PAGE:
Help them to sustain their neighborhood churches and their buildings for the sake of the gospel. We only think of the gospel in this just, very word-based, didactic way. “Well, just preach Jesus.” And yes, that’s a facet of it, but what if we came and empowered localized communities to preach the gospel to their people? It will be much more dynamic and helpful, I think, in my opinion.
Joshua Butler: I helped pastor a church for about 15 years. Back in the year 2000, we were part of a church-planting movement focusing on cities and cities where there might be low gospel presence. So I was in Portland, Oregon, and saw a lot, got to do a lot of amazing things. As I think about that first decade, God was moving in some really powerful ways.
But in retrospect, I would say I was naive. I think many of us, we were naive to the processes and realities of gentrification that were occurring all around us and that we were a part of. We were embedded in this return of people desiring to live in cities and move. These were people who tended to be more affluent, raising up home prices, and rental prices, and retail space prices and all that. I was ignorant at the time but still am learning that Portland has a horrible history of racism, particularly toward the African American community. And just some of the realities that the African American community in Portland has experienced historically were just heartbreaking to learn more about.
And then to realize in retrospect that we were a part of bigger processes in our city that were economically pushing many African American families from those historic neighborhoods, homes, and the culture that was embedded within those neighborhoods because of the community that was there. This was forcing African American displacement and relocation to some distant and difficult areas way further out from the urban core in Portland.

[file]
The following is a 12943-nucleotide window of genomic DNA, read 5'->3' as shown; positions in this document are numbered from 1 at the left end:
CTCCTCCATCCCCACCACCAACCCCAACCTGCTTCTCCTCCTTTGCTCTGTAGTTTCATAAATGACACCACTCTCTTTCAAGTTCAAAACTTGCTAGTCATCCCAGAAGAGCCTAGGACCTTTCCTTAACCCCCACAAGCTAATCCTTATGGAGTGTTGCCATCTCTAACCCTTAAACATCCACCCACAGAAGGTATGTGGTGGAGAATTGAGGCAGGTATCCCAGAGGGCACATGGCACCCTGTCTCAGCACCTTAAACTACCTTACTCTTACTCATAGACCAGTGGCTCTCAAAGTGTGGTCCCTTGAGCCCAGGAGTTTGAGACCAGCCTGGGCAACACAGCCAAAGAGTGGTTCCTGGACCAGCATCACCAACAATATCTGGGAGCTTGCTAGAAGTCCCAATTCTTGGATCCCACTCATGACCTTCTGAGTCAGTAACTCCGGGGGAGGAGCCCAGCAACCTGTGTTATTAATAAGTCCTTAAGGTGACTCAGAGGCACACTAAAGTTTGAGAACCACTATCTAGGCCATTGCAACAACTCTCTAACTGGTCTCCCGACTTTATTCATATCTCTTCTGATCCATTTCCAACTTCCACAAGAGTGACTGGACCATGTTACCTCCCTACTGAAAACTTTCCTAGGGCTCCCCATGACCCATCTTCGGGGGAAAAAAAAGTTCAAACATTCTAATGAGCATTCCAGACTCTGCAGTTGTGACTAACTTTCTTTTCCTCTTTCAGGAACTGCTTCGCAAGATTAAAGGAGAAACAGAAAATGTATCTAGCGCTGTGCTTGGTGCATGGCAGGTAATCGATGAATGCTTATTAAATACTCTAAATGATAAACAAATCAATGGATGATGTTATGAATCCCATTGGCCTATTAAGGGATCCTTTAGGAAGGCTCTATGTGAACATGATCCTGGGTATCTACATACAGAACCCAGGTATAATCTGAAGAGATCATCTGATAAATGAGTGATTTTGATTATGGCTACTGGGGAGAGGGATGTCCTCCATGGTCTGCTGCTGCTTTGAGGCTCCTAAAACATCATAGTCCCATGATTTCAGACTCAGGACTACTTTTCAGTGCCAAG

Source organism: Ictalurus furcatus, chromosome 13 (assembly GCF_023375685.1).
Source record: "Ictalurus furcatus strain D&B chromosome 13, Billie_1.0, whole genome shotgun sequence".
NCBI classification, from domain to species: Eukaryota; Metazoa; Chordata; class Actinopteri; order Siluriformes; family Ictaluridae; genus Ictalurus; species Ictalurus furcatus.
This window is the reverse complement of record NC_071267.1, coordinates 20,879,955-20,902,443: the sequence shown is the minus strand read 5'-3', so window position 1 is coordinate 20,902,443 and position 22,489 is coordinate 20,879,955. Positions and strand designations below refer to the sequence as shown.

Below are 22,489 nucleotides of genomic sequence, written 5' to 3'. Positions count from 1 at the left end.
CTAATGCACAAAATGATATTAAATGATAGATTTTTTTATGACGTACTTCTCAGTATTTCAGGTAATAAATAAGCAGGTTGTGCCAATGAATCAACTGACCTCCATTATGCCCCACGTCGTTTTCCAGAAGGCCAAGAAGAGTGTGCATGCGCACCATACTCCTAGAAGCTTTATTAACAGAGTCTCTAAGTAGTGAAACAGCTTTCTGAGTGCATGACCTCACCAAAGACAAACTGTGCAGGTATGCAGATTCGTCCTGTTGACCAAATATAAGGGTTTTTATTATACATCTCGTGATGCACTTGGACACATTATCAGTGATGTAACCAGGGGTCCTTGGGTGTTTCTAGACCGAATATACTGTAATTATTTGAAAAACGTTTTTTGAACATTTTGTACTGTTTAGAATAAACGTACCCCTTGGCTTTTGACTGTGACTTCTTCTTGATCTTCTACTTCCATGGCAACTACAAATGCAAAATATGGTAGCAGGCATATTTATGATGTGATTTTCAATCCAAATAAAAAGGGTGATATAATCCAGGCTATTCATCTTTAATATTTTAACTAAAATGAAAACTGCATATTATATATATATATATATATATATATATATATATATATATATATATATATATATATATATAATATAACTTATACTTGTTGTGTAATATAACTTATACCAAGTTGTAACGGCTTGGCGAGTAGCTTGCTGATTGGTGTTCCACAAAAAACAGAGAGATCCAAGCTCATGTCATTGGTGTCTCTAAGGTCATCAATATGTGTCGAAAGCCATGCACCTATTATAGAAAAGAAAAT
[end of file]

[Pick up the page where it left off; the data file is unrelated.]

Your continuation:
And one of the things I found most helpful in that process over the years, though, has really been reclaiming a more significant value of diversity in the body of Christ. For some churches like ours, it was a move towards multi-ethnic diversity within our church body, from leadership all the way down. I think for some churches, that may mean building relationship with other churches in the city that might be more ethnic churches of different minority populations or other populations in the city. The strongest prophetic challenge I encountered was through building relationship with the broader body of Christ in our city. And through those relationships, I began to see the dynamics.
I don’t know any quick one-size-fits-all solution or answer to the problems there, the reality is if we hadn’t planted, gentrification still would have been happening. But because of those relationships now, we’ve been able to partner with some historic African American churches and other churches that have had a vision for church planting out in areas where many of their people have been displaced. And there’s been a partnership with church planting, and ministry, and being more sensitive to the dynamics that we might unknowingly be participating in as churches ourselves.